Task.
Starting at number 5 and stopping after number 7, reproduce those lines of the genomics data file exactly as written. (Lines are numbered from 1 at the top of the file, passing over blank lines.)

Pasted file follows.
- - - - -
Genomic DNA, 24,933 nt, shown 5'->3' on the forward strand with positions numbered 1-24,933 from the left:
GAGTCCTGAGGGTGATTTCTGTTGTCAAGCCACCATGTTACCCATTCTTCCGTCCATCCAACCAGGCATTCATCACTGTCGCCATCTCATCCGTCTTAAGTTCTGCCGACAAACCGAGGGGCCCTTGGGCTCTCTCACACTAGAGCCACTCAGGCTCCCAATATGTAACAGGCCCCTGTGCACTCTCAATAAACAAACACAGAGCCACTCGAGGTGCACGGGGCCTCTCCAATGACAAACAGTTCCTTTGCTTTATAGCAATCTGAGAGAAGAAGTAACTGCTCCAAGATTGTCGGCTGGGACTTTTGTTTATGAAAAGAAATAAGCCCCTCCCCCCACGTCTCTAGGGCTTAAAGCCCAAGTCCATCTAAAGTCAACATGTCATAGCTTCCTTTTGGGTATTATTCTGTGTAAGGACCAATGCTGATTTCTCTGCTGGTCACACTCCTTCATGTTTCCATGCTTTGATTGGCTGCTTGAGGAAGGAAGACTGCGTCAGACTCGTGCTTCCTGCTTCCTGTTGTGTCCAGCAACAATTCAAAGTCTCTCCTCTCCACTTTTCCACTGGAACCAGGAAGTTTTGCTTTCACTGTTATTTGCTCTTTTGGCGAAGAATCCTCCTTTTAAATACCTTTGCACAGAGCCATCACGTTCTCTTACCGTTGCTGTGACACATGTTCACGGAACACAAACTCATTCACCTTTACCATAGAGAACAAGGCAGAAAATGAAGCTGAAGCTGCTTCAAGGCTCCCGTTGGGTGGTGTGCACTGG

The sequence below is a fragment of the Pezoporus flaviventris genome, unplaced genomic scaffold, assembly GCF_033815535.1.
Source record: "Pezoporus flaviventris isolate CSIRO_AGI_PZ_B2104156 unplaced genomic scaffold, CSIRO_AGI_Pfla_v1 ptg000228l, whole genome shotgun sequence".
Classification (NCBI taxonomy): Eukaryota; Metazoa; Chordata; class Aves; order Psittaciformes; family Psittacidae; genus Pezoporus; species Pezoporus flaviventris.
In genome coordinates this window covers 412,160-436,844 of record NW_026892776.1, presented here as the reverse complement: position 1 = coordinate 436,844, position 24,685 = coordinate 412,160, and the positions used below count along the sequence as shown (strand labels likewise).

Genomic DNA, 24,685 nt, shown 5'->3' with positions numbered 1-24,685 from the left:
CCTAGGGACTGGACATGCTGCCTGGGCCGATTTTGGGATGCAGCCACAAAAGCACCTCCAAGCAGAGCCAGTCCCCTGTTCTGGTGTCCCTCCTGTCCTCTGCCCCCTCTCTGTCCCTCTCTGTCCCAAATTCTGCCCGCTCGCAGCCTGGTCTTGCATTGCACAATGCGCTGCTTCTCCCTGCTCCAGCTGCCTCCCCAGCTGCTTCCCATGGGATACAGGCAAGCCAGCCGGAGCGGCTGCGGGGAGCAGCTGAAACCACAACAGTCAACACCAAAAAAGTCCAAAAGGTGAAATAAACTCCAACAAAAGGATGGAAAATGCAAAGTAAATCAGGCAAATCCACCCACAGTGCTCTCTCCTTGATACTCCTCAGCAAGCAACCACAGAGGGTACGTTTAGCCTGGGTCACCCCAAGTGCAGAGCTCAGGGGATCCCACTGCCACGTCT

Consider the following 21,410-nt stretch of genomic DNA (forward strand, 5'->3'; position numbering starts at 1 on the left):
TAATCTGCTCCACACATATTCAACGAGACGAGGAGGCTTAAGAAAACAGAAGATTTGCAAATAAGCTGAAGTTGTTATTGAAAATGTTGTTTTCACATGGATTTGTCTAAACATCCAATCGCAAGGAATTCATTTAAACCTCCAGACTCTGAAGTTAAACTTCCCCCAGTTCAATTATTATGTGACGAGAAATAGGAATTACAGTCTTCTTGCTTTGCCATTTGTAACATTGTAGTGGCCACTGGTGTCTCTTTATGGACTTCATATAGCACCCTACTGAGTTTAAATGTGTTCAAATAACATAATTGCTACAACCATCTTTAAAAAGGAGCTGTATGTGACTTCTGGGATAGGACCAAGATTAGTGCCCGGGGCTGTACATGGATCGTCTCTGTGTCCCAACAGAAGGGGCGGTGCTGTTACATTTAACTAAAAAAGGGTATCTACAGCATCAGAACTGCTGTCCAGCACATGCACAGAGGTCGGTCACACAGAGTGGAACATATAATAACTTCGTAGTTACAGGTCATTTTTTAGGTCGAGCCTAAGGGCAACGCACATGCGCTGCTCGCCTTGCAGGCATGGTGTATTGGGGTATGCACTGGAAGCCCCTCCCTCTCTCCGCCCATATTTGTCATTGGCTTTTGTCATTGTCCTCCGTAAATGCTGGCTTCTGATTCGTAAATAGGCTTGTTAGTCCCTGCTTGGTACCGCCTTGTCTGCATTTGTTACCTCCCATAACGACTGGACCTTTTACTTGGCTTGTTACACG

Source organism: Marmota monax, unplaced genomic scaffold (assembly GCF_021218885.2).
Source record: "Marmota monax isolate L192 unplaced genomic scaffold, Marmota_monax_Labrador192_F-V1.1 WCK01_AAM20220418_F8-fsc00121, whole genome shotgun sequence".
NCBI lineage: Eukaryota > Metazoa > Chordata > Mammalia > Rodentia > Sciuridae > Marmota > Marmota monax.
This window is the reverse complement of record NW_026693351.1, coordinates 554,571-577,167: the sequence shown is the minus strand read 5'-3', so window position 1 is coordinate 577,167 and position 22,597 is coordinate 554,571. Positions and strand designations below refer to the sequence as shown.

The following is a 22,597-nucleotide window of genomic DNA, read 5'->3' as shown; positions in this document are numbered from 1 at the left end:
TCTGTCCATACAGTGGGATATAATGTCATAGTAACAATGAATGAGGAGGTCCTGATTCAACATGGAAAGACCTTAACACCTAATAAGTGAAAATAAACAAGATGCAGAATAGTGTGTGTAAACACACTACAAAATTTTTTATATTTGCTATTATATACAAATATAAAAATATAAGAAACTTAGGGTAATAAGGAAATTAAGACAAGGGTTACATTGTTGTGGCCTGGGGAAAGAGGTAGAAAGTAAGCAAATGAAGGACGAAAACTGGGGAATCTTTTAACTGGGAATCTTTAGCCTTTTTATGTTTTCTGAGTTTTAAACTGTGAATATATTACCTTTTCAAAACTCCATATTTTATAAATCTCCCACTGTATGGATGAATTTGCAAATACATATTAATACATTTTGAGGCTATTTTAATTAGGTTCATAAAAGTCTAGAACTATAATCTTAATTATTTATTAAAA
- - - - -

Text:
Classification (NCBI taxonomy): Eukaryota; Metazoa; Chordata; class Aves; order Psittaciformes; family Psittacidae; genus Pezoporus; species Pezoporus flaviventris.
In genome coordinates this window covers 412,160-436,844 of record NW_026892776.1, presented here as the reverse complement: position 1 = coordinate 436,844, position 24,685 = coordinate 412,160, and the positions used below count along the sequence as shown (strand labels likewise).

Genomic DNA, 24,685 nt, shown 5'->3' with positions numbered 1-24,685 from the left: